The Malala Yusufzai shooting reveals yet again how Pakistan is held hostage to religious bigotry, warns A Jillani.
Malala Yusufzai was shot in Mingora, Swat, a district of Khyber Pakhtunkhwa in Pakistan, while returning home from her school. She is only 14 years old.
The Swat district is not a regular district, but part of what Pakistan's constitution classifies as a Provincially Administered Tribal Area. The laws of Pakistan do not automatically extend to these areas and have to be notified by the governor of the province.
What was little Malala's crime? She wrote a weekly blog for BBC Urdu's Web site in 2009 when the Pakistan Taliban, under the leadership of Maulana Fazlullah, occupied Swat, bombing schools and preventing girls from attending educational institutions.
A military offensive finally pushed the Pakistan Taliban out of Swat in 2009, but some of its members are gradually returning to Pakistan from Afghanistan as the October 9 attack revealed.
Earlier this year, Pakistan Taliban militants had kidnapped and beheaded 17 Pakistani soldiers in one of several cross-border raids.
Malala came into the limelight after the ouster of the Pakistan Taliban from Swat. She attended various seminars arranged by civil society and made speeches for the right of girls to be educated. She was nominated for an international award and honoured by the Pakistan government.
The Islamic fundamentalists did not like this.
On October 9, two masked gunmen, assigned by the Pakistan Taliban leadership to silence Malala forever, stopped her school van, identified the child and shot her in the head. She is now fighting for her life. According to the doctors, the next 36 hours are crucial for Malala as she fights for her life in a military hospital in Rawalpindi.
Why did the Taliban shoot this child?
'We had no intentions to kill her, but were forced when she would not stop speaking against us,' Pakistan Taliban spokesman Sirajuddin Ahmad, who is now based in Afghanistan's Kunar province, told Reuters.
Ahmed said the Pakistan Taliban leadership unanimously decided to execute the child at a meeting a few months ago.
The spokesman for Fazlullah's Swat Taliban told Reuters that two killers from the maulana's hit squad had been assigned to target the child.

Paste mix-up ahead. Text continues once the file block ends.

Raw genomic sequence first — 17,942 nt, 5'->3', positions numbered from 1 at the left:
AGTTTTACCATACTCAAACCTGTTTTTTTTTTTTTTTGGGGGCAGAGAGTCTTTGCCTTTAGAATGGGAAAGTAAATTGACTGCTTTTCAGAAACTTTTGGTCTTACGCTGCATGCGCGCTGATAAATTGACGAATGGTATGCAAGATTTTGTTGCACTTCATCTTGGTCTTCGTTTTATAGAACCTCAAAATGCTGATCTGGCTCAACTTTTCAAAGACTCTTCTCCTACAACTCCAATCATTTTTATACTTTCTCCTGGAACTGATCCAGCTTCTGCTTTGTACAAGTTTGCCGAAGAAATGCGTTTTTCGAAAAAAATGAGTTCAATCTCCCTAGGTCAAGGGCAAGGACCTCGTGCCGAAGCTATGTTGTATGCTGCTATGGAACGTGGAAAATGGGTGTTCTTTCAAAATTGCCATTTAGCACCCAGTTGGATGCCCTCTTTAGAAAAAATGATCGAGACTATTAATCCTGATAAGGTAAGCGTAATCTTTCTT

The Swat Taliban militia, known to work under the Tehrik-e-Taliban Pakistan, has nearly 100 killers on its roll. It chose two men, in their twenties, residents of the Swat Valley.
Before the October 9 attack, the killers collected information about Malala's route to school, the timings and the vehicle she used.
Did they try to kill her because Malala spoke out against Islam? No, she did not. The child only spoke about the right of girls to go to school.
Is that un-Islamic?
The bottom-line is that the Taliban cannot stand criticism. It does not believe in democracy and it does not believe in any reasoning or freedom of expression or speech. It believes in silencing its critics forever.
This threat of the gun has held Pakistan hostage to these religious bigots.
Religious intolerance, bigotry and terrorism have become the wages of the Pakistan State's policy of appeasement towards the forces of obscurantism.
The Pakistan State now shivers from the terror of these obscurantist forces and its rulers are afraid to even come out in public. President Asif Ali Zardari is apparently so scared after his wife's assassination that he has seldom been seen in public these past four years. Zardari holds all presidential events -- even if he has to inaugurate a site -- at his Islamabad home.
The Pakistan military is stuck with its obsession with Afghanistan and its firm belief in the 'doctrine of strategic depth'. The issue of Kashmir has taken a backseat at present and is not of primary concern to the civilian or military authorities in Pakistan.
As a result, the Pakistan military -- despite its close relationship with the Americans and the North Atlantic Treaty Organisation's forces in Afghanistan -- continues to cooperate with the very Taliban network (including but not limited to the Haqqani Network) that attack Western forces in Afghanistan.
At the same time, the army fights a deadly battle with the militants who attack military installations in Pakistan. It is a strange policy which does not make sense and bleeds a nation.
Secular and liberal forces have all but given up. If Pakistan has to be stopped from growing Talibanisation, its people will have to stop playing on the Islamic fundamentalists' wicket. It is time that progressive forces come out into the open and let the nation know their numbers and their worth.
Else, it may be too late for all of us.
We all hope that Malala will live to see the love and respect the nation -- and the world -- has bestowed on her.
But the nightmare is not over yet. The Swat Taliban have now threatened to kill Malala's father.
A Jillani is a senior lawyer based in Islamabad.